Previous letters to the NRC asking for a proliferation assessment, signed by many of today’s signatories, have been rebuffed. NRC is on record stating that the National Environmental Policy Act does not require preparation of a proliferation assessment. However, a March 27, 2012 memorandum from the Congressional Research Service clearly concludes that the NRC has legal authority “to promulgate a regulation” requiring a proliferation assessment as part of the licensing process.  Both the Nuclear Non-Proliferation Act of 1978 and the Atomic Energy Act are cited by the experts as statutory basis of the NRC’s responsibility to assess proliferation risks.

Excerpt, 19 Experts: Nuclear Proliferation Risks Of Laser Enrichment Require Fuller NRC Review, PRNewswire, Sept 5, 2012

Canada and its Nuclear Waste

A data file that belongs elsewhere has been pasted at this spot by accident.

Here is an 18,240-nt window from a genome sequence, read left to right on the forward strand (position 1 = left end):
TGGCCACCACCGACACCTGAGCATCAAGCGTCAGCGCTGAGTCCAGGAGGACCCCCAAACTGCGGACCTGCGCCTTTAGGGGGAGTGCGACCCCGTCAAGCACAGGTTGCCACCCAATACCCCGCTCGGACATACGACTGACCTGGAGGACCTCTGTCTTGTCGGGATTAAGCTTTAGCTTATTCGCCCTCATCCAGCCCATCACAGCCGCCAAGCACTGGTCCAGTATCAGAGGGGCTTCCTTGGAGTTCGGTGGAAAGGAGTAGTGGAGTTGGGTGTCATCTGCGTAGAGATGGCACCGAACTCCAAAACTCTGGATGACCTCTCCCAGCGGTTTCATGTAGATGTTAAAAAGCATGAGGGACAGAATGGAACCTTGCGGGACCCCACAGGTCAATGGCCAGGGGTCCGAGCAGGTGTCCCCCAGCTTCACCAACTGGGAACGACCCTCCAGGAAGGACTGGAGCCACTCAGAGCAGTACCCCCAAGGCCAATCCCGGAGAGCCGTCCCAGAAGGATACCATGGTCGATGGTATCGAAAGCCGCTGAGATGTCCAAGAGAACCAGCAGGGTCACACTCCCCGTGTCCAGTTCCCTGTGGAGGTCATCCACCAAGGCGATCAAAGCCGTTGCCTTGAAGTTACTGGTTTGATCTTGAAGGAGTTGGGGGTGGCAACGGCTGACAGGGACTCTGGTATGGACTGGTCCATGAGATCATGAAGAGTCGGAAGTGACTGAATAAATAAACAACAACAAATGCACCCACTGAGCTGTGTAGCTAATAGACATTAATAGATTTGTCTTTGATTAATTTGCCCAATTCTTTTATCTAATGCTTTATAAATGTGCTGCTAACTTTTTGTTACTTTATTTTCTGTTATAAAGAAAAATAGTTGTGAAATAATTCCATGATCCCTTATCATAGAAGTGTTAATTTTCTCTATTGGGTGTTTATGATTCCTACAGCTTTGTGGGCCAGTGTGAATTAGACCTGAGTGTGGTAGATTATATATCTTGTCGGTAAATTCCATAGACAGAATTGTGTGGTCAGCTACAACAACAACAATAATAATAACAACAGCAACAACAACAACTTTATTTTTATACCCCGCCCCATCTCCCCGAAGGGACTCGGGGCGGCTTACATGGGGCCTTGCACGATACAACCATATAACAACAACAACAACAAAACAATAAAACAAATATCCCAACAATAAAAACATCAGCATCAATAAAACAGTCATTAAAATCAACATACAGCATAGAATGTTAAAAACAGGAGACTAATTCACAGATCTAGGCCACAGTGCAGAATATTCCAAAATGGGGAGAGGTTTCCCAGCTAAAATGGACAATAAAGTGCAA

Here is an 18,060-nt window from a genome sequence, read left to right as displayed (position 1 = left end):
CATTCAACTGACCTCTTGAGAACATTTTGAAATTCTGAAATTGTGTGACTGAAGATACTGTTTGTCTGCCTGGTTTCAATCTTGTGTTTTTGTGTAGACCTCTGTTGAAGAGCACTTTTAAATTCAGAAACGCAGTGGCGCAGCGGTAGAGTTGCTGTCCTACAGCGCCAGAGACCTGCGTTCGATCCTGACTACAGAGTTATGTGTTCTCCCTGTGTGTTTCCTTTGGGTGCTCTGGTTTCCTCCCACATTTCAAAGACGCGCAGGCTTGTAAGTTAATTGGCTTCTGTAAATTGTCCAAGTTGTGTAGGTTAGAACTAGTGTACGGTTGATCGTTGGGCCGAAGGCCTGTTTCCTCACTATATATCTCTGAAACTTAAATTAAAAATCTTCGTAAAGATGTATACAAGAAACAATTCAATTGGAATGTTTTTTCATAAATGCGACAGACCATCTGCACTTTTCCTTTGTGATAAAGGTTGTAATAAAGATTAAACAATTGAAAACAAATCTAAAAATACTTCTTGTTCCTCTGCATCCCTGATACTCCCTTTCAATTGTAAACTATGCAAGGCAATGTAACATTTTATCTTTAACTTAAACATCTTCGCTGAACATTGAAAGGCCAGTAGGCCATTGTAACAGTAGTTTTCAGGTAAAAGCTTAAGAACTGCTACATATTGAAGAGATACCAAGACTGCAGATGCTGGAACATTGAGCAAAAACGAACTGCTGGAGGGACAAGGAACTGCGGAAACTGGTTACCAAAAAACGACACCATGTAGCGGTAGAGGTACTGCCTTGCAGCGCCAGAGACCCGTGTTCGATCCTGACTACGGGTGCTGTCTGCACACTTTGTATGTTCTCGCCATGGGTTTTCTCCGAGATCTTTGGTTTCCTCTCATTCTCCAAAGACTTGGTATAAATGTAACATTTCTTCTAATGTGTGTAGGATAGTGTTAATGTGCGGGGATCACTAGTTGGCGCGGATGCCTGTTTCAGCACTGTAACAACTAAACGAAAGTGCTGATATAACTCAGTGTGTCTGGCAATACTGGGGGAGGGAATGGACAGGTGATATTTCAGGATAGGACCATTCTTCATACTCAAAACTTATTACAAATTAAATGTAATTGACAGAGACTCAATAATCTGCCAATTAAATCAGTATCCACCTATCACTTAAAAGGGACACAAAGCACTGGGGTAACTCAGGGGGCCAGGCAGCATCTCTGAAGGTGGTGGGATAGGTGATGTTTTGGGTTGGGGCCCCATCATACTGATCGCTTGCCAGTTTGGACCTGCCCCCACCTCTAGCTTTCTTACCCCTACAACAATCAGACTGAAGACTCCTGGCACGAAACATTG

Since the 1960s,  Canada’s nuclear power plants have generated more than two million bundles of highly radioactive used fuel. And they’re all still stored on the sites of the plants that produced them.But the pace of finding a site to store Canada’s most potent radioactive waste permanently is about to pick up.  Twenty Canadian communities have said they’ll consider volunteering to host the storage site.  That list is about to close. The Nuclear Waste Management Organization, whose job it is to find and build the site, will stop taking new names on Sept. 30, 2012.  The impending cut-off is ratcheting up the pressure on the technocrats charged with selecting a site; on the boosters who want to snare the multi-billion-dollar repository for their community; on the activists who harbour deep suspicions about safety; and on the aboriginal leaders who say they’ve been cut out of the process….